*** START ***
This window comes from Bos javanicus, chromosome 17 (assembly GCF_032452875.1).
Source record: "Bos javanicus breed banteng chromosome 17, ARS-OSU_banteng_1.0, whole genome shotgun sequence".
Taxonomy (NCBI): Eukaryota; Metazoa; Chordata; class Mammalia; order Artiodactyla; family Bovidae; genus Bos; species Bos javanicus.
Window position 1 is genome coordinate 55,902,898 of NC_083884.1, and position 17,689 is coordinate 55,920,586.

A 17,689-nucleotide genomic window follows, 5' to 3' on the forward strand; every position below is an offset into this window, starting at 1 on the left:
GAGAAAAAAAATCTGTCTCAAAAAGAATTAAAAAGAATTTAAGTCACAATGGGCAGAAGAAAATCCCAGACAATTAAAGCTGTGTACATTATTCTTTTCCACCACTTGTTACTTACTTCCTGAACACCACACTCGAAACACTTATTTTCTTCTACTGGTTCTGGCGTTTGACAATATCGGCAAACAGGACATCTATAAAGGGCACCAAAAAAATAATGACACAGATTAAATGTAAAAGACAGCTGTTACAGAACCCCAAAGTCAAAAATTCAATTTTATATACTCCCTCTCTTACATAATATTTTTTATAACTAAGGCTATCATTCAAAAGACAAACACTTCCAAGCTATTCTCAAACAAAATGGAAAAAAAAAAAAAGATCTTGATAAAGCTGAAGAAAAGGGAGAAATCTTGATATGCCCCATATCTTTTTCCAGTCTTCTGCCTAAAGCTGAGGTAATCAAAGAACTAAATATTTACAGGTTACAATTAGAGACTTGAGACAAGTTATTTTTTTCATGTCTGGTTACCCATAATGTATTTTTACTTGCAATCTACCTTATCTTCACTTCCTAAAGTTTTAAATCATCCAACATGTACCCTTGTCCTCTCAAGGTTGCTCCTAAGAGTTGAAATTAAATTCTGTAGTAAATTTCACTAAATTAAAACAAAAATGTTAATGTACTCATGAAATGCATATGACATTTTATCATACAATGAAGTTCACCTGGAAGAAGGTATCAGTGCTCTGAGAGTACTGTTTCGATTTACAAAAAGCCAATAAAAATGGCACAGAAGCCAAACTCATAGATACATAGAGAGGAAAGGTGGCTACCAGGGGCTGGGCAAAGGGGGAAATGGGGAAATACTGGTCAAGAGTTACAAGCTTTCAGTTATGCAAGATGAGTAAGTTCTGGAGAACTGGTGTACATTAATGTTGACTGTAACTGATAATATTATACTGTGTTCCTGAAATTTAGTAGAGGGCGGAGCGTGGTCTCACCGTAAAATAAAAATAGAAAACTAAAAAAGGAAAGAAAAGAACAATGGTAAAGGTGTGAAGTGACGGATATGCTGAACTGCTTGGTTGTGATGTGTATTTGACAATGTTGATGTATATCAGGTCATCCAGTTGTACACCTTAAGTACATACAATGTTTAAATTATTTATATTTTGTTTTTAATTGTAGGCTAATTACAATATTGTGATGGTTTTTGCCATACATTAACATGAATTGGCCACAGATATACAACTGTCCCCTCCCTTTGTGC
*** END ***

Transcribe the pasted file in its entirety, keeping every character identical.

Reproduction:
This window comes from Bos javanicus, chromosome 17 (assembly GCF_032452875.1).
Source record: "Bos javanicus breed banteng chromosome 17, ARS-OSU_banteng_1.0, whole genome shotgun sequence".
Taxonomy (NCBI): Eukaryota; Metazoa; Chordata; class Mammalia; order Artiodactyla; family Bovidae; genus Bos; species Bos javanicus.
Window position 1 is genome coordinate 55,902,898 of NC_083884.1, and position 17,689 is coordinate 55,920,586.

A 17,689-nucleotide genomic window follows, 5' to 3' on the forward strand; every position below is an offset into this window, starting at 1 on the left:
GAGAAAAAAAATCTGTCTCAAAAAGAATTAAAAAGAATTTAAGTCACAATGGGCAGAAGAAAATCCCAGACAATTAAAGCTGTGTACATTATTCTTTTCCACCACTTGTTACTTACTTCCTGAACACCACACTCGAAACACTTATTTTCTTCTACTGGTTCTGGCGTTTGACAATATCGGCAAACAGGACATCTATAAAGGGCACCAAAAAAATAATGACACAGATTAAATGTAAAAGACAGCTGTTACAGAACCCCAAAGTCAAAAATTCAATTTTATATACTCCCTCTCTTACATAATATTTTTTATAACTAAGGCTATCATTCAAAAGACAAACACTTCCAAGCTATTCTCAAACAAAATGGAAAAAAAAAAAAAGATCTTGATAAAGCTGAAGAAAAGGGAGAAATCTTGATATGCCCCATATCTTTTTCCAGTCTTCTGCCTAAAGCTGAGGTAATCAAAGAACTAAATATTTACAGGTTACAATTAGAGACTTGAGACAAGTTATTTTTTTCATGTCTGGTTACCCATAATGTATTTTTACTTGCAATCTACCTTATCTTCACTTCCTAAAGTTTTAAATCATCCAACATGTACCCTTGTCCTCTCAAGGTTGCTCCTAAGAGTTGAAATTAAATTCTGTAGTAAATTTCACTAAATTAAAACAAAAATGTTAATGTACTCATGAAATGCATATGACATTTTATCATACAATGAAGTTCACCTGGAAGAAGGTATCAGTGCTCTGAGAGTACTGTTTCGATTTACAAAAAGCCAATAAAAATGGCACAGAAGCCAAACTCATAGATACATAGAGAGGAAAGGTGGCTACCAGGGGCTGGGCAAAGGGGGAAATGGGGAAATACTGGTCAAGAGTTACAAGCTTTCAGTTATGCAAGATGAGTAAGTTCTGGAGAACTGGTGTACATTAATGTTGACTGTAACTGATAATATTATACTGTGTTCCTGAAATTTAGTAGAGGGCGGAGCGTGGTCTCACCGTAAAATAAAAATAGAAAACTAAAAAAGGAAAGAAAAGAACAATGGTAAAGGTGTGAAGTGACGGATATGCTGAACTGCTTGGTTGTGATGTGTATTTGACAATGTTGATGTATATCAGGTCATCCAGTTGTACACCTTAAGTACATACAATGTTTAAATTATTTATATTTTGTTTTTAATTGTAGGCTAATTACAATATTGTGATGGTTTTTGCCATACATTAACATGAATTGGCCACAGATATACAACTGTCCCCTCCCTTTGTGC